This is a book review of “Beautiful C++,” written by two well-known C++ experts and educators: Kate Gregory and Guy Davidson. The book’s unique style gives us a valuable perspective on effective and safe C++ code.
By Bartlomiej Filipek
From the review:
The book is split into five parts, and each part has six guidelines to help us understand the material more easily.
- Part one: Bikeshedding is bad - how to reduce the number of lines of your code and simplify it. For example, by using use in-class member initializers or avoiding getters and setters.
- Part two: Don’t hurt yourself - how to avoid messy code and minimize complexity. For example, by limiting explicit sharing of variables, proper use of ABI and more.
- Part three: Stop using that - some important bugs and bad C++ code style: singletons, casting away const or unsafe managing the ownership of resources.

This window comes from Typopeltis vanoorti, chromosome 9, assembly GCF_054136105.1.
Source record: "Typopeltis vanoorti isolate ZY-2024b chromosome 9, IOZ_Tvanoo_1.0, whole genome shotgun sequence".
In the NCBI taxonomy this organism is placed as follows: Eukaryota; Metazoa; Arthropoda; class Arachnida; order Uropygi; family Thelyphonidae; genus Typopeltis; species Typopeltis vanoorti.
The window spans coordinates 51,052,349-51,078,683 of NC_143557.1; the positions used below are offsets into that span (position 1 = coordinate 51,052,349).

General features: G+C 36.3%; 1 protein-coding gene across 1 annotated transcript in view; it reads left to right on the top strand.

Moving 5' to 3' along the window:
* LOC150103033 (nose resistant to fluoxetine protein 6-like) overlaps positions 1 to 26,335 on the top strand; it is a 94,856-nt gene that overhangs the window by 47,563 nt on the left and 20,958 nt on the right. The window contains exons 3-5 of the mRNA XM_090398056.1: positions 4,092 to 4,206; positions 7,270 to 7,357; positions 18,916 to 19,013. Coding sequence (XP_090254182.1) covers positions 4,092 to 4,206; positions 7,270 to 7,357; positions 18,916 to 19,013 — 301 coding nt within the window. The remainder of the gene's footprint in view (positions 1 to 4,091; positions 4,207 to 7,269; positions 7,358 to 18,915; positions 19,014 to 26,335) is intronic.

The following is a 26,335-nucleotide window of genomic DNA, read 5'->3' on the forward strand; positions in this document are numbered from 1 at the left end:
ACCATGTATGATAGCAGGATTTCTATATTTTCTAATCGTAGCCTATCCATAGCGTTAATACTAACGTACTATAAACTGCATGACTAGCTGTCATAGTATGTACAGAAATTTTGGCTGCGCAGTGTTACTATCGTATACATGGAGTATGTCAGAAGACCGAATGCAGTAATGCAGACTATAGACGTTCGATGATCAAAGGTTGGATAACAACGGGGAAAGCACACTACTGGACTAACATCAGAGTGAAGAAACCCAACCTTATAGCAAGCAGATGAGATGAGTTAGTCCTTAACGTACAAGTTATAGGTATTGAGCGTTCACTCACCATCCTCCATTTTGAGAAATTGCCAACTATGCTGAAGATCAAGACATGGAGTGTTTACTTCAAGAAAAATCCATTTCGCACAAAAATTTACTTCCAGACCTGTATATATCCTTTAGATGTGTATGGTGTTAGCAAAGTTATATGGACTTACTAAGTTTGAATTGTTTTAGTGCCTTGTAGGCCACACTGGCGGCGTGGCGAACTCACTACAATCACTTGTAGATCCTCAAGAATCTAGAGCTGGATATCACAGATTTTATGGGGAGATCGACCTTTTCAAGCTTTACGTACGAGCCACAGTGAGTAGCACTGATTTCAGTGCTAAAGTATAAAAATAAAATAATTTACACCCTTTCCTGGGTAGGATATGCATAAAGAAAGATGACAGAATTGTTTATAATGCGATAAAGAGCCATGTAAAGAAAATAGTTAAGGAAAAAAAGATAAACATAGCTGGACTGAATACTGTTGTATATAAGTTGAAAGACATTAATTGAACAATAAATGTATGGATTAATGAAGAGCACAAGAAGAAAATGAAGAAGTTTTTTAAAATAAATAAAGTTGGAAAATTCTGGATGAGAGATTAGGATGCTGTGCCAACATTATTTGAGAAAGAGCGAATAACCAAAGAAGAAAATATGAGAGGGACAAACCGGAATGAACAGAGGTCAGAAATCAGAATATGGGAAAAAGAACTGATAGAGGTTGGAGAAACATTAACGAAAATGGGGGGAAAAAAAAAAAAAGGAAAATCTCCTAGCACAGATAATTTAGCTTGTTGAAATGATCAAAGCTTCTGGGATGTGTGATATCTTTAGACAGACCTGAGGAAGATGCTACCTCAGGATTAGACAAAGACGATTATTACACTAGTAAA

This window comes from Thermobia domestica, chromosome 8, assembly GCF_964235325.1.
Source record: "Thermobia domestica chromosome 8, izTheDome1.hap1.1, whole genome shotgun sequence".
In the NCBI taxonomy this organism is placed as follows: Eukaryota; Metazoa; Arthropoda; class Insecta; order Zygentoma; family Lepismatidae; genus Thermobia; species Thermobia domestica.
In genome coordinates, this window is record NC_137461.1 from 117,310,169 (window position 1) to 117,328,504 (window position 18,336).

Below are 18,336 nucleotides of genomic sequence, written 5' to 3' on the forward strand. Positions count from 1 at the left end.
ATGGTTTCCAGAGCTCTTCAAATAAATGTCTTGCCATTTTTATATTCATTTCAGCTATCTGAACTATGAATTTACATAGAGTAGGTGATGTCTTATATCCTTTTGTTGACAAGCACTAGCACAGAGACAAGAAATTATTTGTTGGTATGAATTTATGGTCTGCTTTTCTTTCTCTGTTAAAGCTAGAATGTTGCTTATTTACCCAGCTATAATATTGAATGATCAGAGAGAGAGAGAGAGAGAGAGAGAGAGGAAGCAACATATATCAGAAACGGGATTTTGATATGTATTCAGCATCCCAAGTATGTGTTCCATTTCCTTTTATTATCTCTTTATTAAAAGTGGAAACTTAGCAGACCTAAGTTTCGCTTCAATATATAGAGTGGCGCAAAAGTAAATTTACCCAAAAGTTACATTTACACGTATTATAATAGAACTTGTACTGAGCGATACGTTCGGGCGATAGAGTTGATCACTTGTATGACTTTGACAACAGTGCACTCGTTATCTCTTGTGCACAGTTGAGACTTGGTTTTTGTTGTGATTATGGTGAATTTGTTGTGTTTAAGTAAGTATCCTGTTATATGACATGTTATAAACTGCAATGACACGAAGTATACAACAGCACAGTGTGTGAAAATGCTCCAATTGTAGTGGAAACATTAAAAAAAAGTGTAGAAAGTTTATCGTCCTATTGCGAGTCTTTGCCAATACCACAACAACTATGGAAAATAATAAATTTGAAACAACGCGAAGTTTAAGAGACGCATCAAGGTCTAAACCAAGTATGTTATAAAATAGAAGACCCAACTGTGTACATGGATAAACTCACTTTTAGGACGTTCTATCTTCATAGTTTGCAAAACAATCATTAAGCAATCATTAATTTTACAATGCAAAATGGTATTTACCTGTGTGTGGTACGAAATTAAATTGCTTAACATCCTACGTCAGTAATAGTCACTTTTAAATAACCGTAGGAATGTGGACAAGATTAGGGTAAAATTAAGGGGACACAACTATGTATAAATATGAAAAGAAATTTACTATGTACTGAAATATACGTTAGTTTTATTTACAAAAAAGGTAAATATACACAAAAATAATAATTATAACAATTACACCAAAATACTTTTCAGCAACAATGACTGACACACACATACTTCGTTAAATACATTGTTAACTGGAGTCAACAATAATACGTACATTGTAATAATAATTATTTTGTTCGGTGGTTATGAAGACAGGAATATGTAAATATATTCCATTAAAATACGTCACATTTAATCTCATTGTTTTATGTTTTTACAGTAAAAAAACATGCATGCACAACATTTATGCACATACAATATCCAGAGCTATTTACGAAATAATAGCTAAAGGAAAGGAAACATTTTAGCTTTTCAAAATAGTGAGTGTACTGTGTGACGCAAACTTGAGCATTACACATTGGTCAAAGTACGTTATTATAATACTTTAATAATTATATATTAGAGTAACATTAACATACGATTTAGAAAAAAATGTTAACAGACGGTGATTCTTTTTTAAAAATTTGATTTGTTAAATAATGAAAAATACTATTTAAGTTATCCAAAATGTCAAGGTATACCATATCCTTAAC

- Part four: Use this new thing properly - efficient use of modern C++ style: enum classes, constexpr, templates.
- Part five: Write code well by default - good patterns for your code: type safety, immutable data structures avoiding uninitialized variables, and RAII.
In total, it’s around 300 pages + afterword and index.
If we look at a corresponding guideline like I.3: Avoid singletons you’ll see a short paragraph of introduction, some small example and a short discussion to alternatives. On the other hand, in the book, this guideline consists of 9 pages with unique examples, backstories, alternatives and discussions. The section shows things like:
- Why global objects are bad
- Singleton Design pattern overview
- Static initialization order fiasco
- Hiding singletons and making a namespace rather than a class
- And even how to use constexpr in some cases (
constexpris also covered in other sections)